The USB Implementers Forum (USB-IF), an independent technology standards group, has officially rung in the era of USB 3.2 at this year’s Mobile World Congress.
According to a new report from Tom’s Hardware, USB 3.2, which doubles the maximum speed of a USB connection to 20Gbps, is likely to start showing up in systems later this year, with USB-IF confirming at MWC that 3.2-capable controllers will be available later in 2019.
Although the new USB 3.2 specifications are meant to avoid confusion, it may actually make things more complicated for consumers and manufacturers.
USB 3.2 is set to absorb the USB 3.0/3.1 branding, reads the report. Basically, USB 3.1 Gen 1, which has up to 5Gbps speeds and was formerly known as USB 3.0, will become USB 3.2 Gen 1. It will have the marketing name of “SuperSpeed USB.”
Meanwhile, USB 3.1 Gen 2, which supports 10Gbps, becomes USB 3.2 Gen 2, or “SuperSpeed USB 10Gbps.” Finally, the upcoming new spec will be called USB 3.2 Gen 2×2, as it uses two high-speed 10Gbps lanes — only possible with USB Type-C. Its official marketing name is “SuperSpeed USB 20Gbps.”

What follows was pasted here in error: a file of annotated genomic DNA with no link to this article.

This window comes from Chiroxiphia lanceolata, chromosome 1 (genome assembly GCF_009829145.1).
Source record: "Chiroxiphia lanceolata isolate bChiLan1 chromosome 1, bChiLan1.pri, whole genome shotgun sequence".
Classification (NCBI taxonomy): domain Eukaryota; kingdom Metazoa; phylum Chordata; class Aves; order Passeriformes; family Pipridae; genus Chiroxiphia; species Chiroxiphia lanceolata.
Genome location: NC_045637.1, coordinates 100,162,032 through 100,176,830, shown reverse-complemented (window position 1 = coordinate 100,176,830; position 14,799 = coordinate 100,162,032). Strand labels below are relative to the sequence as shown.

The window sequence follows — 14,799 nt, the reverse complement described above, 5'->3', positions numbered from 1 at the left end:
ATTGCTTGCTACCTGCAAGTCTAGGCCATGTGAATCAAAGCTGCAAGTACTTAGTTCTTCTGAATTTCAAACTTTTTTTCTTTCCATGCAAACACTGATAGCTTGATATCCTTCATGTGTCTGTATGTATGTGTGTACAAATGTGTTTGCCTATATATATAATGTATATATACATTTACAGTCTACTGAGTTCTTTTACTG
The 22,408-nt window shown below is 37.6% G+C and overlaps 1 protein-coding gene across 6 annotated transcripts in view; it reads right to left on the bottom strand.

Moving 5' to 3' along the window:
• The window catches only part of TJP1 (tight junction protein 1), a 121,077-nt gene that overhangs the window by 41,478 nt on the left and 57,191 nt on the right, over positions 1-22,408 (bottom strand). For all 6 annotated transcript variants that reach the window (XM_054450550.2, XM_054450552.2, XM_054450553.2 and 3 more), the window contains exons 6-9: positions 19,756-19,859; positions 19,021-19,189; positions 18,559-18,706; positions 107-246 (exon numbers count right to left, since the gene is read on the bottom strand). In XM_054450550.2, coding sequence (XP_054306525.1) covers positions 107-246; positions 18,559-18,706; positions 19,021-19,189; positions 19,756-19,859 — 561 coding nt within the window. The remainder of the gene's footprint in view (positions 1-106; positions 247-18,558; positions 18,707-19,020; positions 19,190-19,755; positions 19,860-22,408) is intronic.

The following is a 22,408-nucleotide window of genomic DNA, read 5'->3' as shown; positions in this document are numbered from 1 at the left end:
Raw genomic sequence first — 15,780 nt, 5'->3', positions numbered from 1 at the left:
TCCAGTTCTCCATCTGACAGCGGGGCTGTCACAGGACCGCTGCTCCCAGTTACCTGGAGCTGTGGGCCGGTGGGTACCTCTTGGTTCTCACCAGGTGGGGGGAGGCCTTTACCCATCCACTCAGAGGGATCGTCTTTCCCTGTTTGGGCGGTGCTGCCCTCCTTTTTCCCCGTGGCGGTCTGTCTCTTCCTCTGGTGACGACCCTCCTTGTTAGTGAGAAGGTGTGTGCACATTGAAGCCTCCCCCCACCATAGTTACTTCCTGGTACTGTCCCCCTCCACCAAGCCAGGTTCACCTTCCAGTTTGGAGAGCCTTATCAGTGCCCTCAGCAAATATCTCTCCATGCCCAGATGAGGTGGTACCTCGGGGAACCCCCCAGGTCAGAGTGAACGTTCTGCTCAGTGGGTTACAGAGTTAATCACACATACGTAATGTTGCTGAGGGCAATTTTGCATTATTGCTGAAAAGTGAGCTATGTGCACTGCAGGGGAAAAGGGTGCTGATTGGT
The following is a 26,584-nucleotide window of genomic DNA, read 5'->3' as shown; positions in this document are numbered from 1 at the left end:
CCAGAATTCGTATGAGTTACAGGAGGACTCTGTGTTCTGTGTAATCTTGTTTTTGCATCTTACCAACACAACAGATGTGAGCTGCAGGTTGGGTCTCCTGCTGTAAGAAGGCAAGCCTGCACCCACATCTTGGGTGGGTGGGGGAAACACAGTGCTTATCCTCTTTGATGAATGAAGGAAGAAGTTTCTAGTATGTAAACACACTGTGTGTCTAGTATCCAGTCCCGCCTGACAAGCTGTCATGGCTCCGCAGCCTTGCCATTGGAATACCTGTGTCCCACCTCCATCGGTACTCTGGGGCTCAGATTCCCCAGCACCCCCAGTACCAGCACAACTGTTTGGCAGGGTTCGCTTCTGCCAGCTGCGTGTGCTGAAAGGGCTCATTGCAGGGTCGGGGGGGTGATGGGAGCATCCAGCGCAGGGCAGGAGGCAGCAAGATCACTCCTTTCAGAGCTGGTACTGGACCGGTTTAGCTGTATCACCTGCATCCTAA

Got it? Maybe USB-IF can clear things up.
“SuperSpeed Plus, Enhanced SuperSpeed and SuperSpeed+ are defined in the USB specifications,” it says in its USB 3.2 specification guidelines, “however, these terms are not intended to be used in product names, messaging, packaging or any other consumer-facing content.”
What this rebranding also means is that most future USB devices and ports will be called USB 3.2, making it important for manufacturers to identify their capabilities by using the marketing terms.
There’s one consolation: The new specifications are backwards-compatible, meaning that users will still be able to plug in an older USB device to a new USB 3.2 port. Still, the branding of it all is an absolute nightmare and is an additional headache computer and smartphone buyers don’t need.